REESER MANLEY

Include edible flowers in the vegetable garden

A volunteer pansy, the seed dropped from a potted plant on the porch rail.
A volunteer pansy, the seed dropped from a potted plant on the porch rail.
Posted April 13, 2012, at 4:33 p.m.
Last modified April 17, 2012, at 10:29 a.m.

There is a fuzzy line between edibles and ornamentals in Marjorie’s garden. Take as an example the self-sown calendulas that pop up each year among the garden peas. They do double duty, their flowers adding a spot of color to the garden as well as to our summer meals. When I harvest peas and lettuce, I gather a few heads of calendula, also called Poor Man’s Saffron, and pepper their petals over our supper salad, adding a subtle flavor ranging from bitter to spicy.

I cut flowers from a trailing nasturtium growing in a pot by the garden gate, its stems snaking through the onion bed, and add them to the same salad. After quick scrutiny for hiding insects, the golden blossoms are tossed in whole, providing a sharp peppery taste, much like the flavor of radishes. Nasturtium leaves are also edible and the seed pods can be pickled as an inexpensive substitute for capers.

On my way to the kitchen, I snap off a few bright yellow daylily (Hemerocallis sp.) flowers, popping a crisp petal in my mouth to melt on my tongue and release a flavor much like buttery lettuce but sweeter, a combination of zucchini and asparagus. While some people detect unique flavors among daylily flowers of different colors, I’ve sampled the several varieties in our garden and find differences mainly in texture.

A porch pot of Johnny-jump-ups (Viola tricolor) provides small flowers with yellow, white and purple petals. Adding a touch of color as well as a mild wintergreen flavor, these flowers are often used in drinks, soups and desserts, as well as salads.

Flowers of pansies, related to Johnny-jump-ups, are also edible. Eaten alone, the petals have a very mild green or grassy flavor, while entire flowers have a much stronger grassy taste. Pansy flowers can be used in desserts and soups, as well as salads.

To our harvest of flowers, lettuce, spring onions, yellow zucchini and young carrots, we add a few leaves from basil scattered in pots about the garden. Marjorie is diligent about keeping the basil plants from flowering — she wants to keep them producing new leaves throughout the summer — and so we seldom see them produce the spikes of white blossoms that are milder but similar in flavor to the leaves.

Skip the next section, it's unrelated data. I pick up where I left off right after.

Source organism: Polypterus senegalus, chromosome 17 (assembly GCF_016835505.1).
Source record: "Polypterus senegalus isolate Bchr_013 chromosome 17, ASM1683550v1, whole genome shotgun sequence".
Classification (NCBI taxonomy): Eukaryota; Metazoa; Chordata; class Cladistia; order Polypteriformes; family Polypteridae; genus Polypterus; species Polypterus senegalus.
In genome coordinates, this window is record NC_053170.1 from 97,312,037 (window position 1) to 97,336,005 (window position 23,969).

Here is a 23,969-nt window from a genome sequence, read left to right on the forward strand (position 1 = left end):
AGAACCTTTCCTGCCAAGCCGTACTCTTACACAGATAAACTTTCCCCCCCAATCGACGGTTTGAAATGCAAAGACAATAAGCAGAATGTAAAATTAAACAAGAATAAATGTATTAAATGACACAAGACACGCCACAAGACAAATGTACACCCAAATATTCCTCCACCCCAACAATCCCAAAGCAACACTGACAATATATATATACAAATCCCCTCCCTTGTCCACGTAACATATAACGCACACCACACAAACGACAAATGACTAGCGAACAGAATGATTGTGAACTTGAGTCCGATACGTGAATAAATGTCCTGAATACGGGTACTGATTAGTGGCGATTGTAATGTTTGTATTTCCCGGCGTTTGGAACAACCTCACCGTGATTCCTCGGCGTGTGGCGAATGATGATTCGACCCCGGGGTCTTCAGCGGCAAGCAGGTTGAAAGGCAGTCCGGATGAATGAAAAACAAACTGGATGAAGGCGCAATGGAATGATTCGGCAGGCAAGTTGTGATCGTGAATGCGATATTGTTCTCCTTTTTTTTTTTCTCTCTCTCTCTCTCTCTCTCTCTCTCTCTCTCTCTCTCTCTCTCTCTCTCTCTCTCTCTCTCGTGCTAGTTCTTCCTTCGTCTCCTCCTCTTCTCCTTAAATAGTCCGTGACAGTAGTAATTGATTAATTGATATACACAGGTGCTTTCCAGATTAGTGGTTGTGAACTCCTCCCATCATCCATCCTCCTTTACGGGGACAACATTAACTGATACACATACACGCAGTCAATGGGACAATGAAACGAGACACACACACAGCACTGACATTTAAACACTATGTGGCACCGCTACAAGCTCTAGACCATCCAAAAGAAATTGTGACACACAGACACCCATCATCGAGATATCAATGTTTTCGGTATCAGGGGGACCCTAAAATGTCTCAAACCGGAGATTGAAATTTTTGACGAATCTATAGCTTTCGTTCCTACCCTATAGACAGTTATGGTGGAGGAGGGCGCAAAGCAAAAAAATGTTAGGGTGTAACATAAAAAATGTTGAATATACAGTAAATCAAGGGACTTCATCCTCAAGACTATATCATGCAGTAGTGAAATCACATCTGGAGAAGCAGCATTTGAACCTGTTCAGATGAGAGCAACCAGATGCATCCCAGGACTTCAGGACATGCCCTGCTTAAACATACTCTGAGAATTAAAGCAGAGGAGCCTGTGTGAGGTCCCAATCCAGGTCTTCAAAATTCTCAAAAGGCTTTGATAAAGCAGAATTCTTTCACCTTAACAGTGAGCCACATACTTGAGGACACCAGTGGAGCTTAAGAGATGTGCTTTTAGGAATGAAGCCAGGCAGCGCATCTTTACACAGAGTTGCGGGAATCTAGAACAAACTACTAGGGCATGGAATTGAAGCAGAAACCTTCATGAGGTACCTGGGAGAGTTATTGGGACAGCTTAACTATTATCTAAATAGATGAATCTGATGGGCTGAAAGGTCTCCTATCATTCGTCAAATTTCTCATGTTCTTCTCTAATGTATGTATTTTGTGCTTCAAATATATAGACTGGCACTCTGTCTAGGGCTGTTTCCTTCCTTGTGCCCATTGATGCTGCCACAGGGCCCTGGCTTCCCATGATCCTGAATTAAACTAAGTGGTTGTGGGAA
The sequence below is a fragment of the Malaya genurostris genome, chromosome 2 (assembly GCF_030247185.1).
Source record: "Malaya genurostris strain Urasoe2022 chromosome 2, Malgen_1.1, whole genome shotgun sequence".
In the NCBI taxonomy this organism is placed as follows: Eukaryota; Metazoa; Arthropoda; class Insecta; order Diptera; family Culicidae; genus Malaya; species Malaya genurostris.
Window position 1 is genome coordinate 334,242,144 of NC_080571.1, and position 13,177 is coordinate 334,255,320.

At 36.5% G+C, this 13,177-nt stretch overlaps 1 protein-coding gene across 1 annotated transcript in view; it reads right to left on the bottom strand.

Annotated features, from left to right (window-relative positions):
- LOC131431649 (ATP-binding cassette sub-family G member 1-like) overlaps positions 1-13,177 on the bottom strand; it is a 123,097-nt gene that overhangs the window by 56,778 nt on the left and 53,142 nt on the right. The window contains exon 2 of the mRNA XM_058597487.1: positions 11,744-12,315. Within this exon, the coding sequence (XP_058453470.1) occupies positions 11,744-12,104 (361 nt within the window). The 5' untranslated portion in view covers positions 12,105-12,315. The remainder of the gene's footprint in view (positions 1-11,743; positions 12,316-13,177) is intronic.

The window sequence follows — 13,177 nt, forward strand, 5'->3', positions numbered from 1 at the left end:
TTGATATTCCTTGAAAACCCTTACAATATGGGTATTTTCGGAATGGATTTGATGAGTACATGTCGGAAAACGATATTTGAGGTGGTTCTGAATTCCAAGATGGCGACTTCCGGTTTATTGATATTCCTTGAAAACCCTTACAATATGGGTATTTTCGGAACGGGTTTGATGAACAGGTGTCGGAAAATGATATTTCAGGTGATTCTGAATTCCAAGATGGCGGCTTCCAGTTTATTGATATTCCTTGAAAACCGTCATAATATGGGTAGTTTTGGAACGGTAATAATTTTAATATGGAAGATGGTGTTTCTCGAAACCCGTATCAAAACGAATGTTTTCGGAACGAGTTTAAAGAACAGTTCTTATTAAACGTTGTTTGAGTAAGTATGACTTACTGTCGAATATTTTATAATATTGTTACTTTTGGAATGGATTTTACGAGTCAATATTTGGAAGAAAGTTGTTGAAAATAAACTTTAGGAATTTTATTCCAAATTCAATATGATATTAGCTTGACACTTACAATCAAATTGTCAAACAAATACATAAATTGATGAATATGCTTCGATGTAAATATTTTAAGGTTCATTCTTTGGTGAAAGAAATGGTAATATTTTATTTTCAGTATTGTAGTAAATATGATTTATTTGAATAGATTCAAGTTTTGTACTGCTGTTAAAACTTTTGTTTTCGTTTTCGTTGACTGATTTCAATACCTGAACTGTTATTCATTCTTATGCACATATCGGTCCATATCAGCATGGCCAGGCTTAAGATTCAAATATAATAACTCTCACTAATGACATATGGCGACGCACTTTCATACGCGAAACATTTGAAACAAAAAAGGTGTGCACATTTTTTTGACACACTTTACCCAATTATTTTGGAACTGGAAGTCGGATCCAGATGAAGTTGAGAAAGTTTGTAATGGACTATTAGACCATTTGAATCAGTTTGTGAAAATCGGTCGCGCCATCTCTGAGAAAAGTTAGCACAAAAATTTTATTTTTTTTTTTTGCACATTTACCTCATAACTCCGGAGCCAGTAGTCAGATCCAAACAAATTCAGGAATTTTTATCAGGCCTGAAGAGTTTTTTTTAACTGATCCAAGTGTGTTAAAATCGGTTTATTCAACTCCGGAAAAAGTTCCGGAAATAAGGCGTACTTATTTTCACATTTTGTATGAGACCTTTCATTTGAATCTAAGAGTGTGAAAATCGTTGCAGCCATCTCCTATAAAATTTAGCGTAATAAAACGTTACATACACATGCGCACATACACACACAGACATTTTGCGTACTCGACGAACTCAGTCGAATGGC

As gardeners interested in eating the flowers of these and other plants, we follow three important rules. First, we never use pesticides, even organics, on any plants.

Second, we never assume that all parts of a plant with edible flowers are edible. For example, elderberry (Sambucus canadensis) flowers are edible, but all other parts of the plant, including uncooked berries, are poisonous. Once cooked, however, the berries are harmless and often used in making jams, jellies and elderberry wine.

Third, we use flowers sparingly in salads and other recipes. Large quantities often lead to digestive disorders. For example, you should use daylily petals sparingly as they can act as a laxative when eaten in excess. And Johnny-jump-ups should always be eaten in small amounts, primarily as a garnish, as they contain saponins which in large quantities can be toxic.

Combining edible flowers with traditional vegetables, gardeners can enjoy colorful and delicious summer salads throughout the gardening year. Each meal will be unique in the novelty of its creation, a combination of whatever is available in both traditional vegetables and edible blossoms.

Many edible flowers are self-sowers

Many plants with edible flowers are self-sowers, returning every year from seed produced the previous year.

Calendulas

This self-sowing annual grows in drifts and patches throughout our vegetable garden, its orange and yellow flowers serving as magnets for native bees. Every few years, when the seedling populations seem sparse, we scatter a few fresh seeds along bed edges, but in most years there are more than enough volunteers popping up everywhere. Calendulas are easy to transplant if you need them somewhere else in the garden.

Violas (pansies)

We always grow pansies in pots on the porch railings. Despite efforts to keep them floriferous by snipping off fading blooms, a few seed pods ripen on these plants, the seeds winding up in the beds beneath the porch. Each May, new seedlings appear in these beds beneath the spreading arms of elderberry shrubs and, as the season progresses, these self-sown pansies bloom in colors totally unlike their parents. Volunteer pansies also populate the vegetable garden, introduced from the compost pile.

Nasturtiums

One year I placed pots of nasturtium (Tropaeolum majus) among the vegetables to create a moveable feast for bumblebees. The following year, nasturtium seedlings were popping up in beds where the pots had rested, evidence that their seeds can survive the winter. Yet there are years when there are no self-sown nasturtiums and we have to start with pots again. Perhaps winter survival of seeds is dependent on depth of snow cover.

This article came from my forthcoming book, “The New England Gardener’s Year, a Month-by-Month Guide for Maine, New Hampshire, Vermont, Massachusetts, Rhode Island, Connecticut, and Upstate New York”, to be published later this year by Cadent Publishing. You can learn more about the book by visiting its Facebook page: http://www.facebook.com/pages/The-New-England-Gardeners-Year/187285218055676.

Send queries to Gardening Questions, P.O. Box 418, Ellsworth 04605, or to rmanley@shead.org. Include name, address and telephone number.

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